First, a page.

I’m not going to actually review any of the books. Why? Because, as I previously stated, my love for this series has gone way past the point of review. In my opinion, this series is flawless. It is the most perfect example of storytelling, and I even daresay it ranks higher than Harry Potter and Percy Jackson in the perfection scale. (I’m glad Past Me isn’t here to see that…)
Do you see the problem here? Perfection doesn’t exist. And I know that. So, to avoid further complications, I’ll just admit my opinion is very much biased and move on to what really matters here: why is the How to Train Your Dragon series so perfect to me? How could a children’s story hook me to the point of knocking all the critical sense out of my brain?
I’ll tell you.
Well, it’s more than that actually. Let’s begin from the start.
At first, when I had just started to read the series, before all the books had even been released, I was 14 years old and had a blast reading them. They were fun and witty and it was enough. I wasn’t looking for anything else, so I didn’t find anything else. At that time, I read up to the 8th book.
After a few years, three more books had been released and I was around 18 years old and decided I would reread the 8 previous books before going forward with the series. That time I noticed things I hadn’t noticed before: as I was going through a very strong phase of my coming of age process I was struck with Hiccup’s own coming of age story. Suddenly, HTTYD was about growing up and carving your own path in a world that wants you to follow everybody else.
I reread the first 8 books convinced the series would end at book 11, so I was really surprised at the realization that it was a 12 book series and that the last book wasn’t even out yet. Its release was postponed for what seemed forever (I believe the author had some health issues) and then I had to wait the translation to come out in my country (I could have bought the English version, but then the books wouldn’t match) (and yes, this is a serious issue to me, so please no judging).
This year the 12th and final book has finally been released here and so my journey started to face its end: I decided I would reread all the 11 books and then I would finally finish the series.
(Are you still with me? Hold on just a little bit longer, I’m getting to the point on a second.)
Upon this last reread, now with 21 years old, the story morphed into yet another thing.
You see, it is still fun and witty. It is still all about growing up and coming of age and carving your very own path. It’s all of those things. But now, in this moment of great changes and revolutions all over the world, it’s become also a tale about hope.
On his journey, Hiccup (and his lovely friends, I must add) learns to be himself and to accept responsibilities he didn’t think were suited for him. Most importantly, he learns that a strange and unconventional Hero like himself might be just what the world needs. In a world where greatness is believed to be achieved only through violence, a pacifist little Viking as a leader might be the only way to salvation.
Everything and almost everybody is against him, and at one point he faces a dilemma: yes, he is a pacifist and his intentions are great, but so were the ones of all the Heroes before him. Heroes come and Heroes go, but the world always goes back to its old and perverted ways. What’s the point of fighting then? Why even try if there will always be people willing to destroy everything you built and fought for?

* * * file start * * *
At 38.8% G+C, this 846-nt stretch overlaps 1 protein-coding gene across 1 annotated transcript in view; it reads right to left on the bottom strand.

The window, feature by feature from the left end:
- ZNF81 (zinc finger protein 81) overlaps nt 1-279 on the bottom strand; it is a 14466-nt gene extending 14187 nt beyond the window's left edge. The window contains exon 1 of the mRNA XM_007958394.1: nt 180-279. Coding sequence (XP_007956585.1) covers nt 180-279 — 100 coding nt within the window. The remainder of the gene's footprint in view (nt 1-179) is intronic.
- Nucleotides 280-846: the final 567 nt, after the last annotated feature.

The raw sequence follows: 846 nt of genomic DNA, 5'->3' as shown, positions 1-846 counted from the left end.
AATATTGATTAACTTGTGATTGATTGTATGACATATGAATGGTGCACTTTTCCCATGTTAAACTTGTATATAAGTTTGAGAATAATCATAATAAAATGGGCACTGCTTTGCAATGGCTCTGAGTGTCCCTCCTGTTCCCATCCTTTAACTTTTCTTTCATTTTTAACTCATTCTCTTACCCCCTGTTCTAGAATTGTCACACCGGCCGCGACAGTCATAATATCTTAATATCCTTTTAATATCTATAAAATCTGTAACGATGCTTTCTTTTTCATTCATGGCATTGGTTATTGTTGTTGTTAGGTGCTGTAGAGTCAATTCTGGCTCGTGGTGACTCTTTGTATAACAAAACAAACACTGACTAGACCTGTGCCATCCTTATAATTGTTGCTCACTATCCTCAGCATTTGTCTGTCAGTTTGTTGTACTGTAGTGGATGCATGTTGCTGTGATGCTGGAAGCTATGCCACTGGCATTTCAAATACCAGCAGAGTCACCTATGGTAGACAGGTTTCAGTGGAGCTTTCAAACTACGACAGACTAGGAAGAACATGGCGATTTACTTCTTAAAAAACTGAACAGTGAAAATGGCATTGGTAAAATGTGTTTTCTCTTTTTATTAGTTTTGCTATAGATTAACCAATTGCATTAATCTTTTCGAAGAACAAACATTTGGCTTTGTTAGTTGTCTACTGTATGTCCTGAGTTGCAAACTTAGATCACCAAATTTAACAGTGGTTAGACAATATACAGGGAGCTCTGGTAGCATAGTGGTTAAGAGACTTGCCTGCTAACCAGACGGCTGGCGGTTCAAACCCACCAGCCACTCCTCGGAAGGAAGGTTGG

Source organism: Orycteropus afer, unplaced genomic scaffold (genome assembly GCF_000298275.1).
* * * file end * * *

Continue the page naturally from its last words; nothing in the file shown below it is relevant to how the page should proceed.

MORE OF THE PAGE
Hiccup doesn’t give up, though. Not because he thinks his legacy will be indestructible and will last forever, but because of something his grandfather, Old Wrinkly, told him once: History is a cycle, and it goes two steps forward, but only one step back.
So, even if things deteriorate, even if peace isn’t eternal, the fact that you existed and tried your best might be enough. Maybe, just maybe, the world is a little bit a better place than it would have been if you never existed. Even if you’re small and feel weak against the enormous world, even if you think you’re useless and totally not up to the task, don’t let go. Do not ever stop moving or being who you are or doing what you think is right.
Because the thing is no one can fix everything, no matter how powerful they are. There are no universal Heroes. So we can curl up on the floor and cry (and trust me, it tempts me way too often) or we can keep moving and accept (and accepting is the hardest part, really) that being our own Heroes is just enough, and then hope our everyday little acts of heroism made the littlest difference in this world that gets madder by the minute.
As I said, hope.
Maybe I’m reading too much into this little children’s story, maybe I’m just projecting my desperate need for consolation during difficult times, but I believe that’s what books are for. All of this I just said might seem obvious, and it is, but sometimes it’s very difficult to remember hope and how important it is to keep going, especially when you turn on the TV and all you hear about is war and hunger and corruption and shootings and terrorism. It’s really overwhelming.
And the HTTYD books just did it. On a particularly difficult evening, when all of the week’s news were weighing down on me, it reminded me of hope. Better saying, it convinced me of hope. Hiccup convinced me it is possible to live your life regardless of whatever madness the cosmos is throwing at you and that your life actually matters.
Once again, and for the last time, Hope.
And that’s why, dear internet, How to Train Your Dragon is simply perfect to me.
(All the images are my own. All the books and the illustrations within are by Cressida Cowell.)
Greetings from the Fox ∞